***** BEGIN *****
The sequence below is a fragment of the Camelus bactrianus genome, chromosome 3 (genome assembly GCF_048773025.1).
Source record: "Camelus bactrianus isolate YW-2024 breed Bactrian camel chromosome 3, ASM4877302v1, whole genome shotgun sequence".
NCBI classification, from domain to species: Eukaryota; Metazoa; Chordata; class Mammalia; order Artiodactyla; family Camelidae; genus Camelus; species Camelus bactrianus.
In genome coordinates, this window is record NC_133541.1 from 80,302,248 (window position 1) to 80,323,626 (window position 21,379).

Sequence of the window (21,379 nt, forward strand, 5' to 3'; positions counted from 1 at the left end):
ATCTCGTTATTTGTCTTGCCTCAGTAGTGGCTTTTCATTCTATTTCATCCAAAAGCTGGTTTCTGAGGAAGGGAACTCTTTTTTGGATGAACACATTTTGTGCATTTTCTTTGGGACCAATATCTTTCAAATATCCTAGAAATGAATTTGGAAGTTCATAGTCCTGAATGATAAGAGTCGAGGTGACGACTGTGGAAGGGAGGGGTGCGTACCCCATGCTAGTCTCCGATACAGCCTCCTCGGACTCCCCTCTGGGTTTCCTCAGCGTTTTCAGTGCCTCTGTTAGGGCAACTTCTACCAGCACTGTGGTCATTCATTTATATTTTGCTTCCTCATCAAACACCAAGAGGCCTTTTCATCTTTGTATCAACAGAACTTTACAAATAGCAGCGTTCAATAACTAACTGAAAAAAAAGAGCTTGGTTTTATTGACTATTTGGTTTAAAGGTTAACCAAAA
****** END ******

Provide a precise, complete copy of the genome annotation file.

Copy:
The sequence below is a fragment of the Camelus bactrianus genome, chromosome 3 (genome assembly GCF_048773025.1).
Source record: "Camelus bactrianus isolate YW-2024 breed Bactrian camel chromosome 3, ASM4877302v1, whole genome shotgun sequence".
NCBI classification, from domain to species: Eukaryota; Metazoa; Chordata; class Mammalia; order Artiodactyla; family Camelidae; genus Camelus; species Camelus bactrianus.
In genome coordinates, this window is record NC_133541.1 from 80,302,248 (window position 1) to 80,323,626 (window position 21,379).

Sequence of the window (21,379 nt, forward strand, 5' to 3'; positions counted from 1 at the left end):
ATCTCGTTATTTGTCTTGCCTCAGTAGTGGCTTTTCATTCTATTTCATCCAAAAGCTGGTTTCTGAGGAAGGGAACTCTTTTTTGGATGAACACATTTTGTGCATTTTCTTTGGGACCAATATCTTTCAAATATCCTAGAAATGAATTTGGAAGTTCATAGTCCTGAATGATAAGAGTCGAGGTGACGACTGTGGAAGGGAGGGGTGCGTACCCCATGCTAGTCTCCGATACAGCCTCCTCGGACTCCCCTCTGGGTTTCCTCAGCGTTTTCAGTGCCTCTGTTAGGGCAACTTCTACCAGCACTGTGGTCATTCATTTATATTTTGCTTCCTCATCAAACACCAAGAGGCCTTTTCATCTTTGTATCAACAGAACTTTACAAATAGCAGCGTTCAATAACTAACTGAAAAAAAAGAGCTTGGTTTTATTGACTATTTGGTTTAAAGGTTAACCAAAA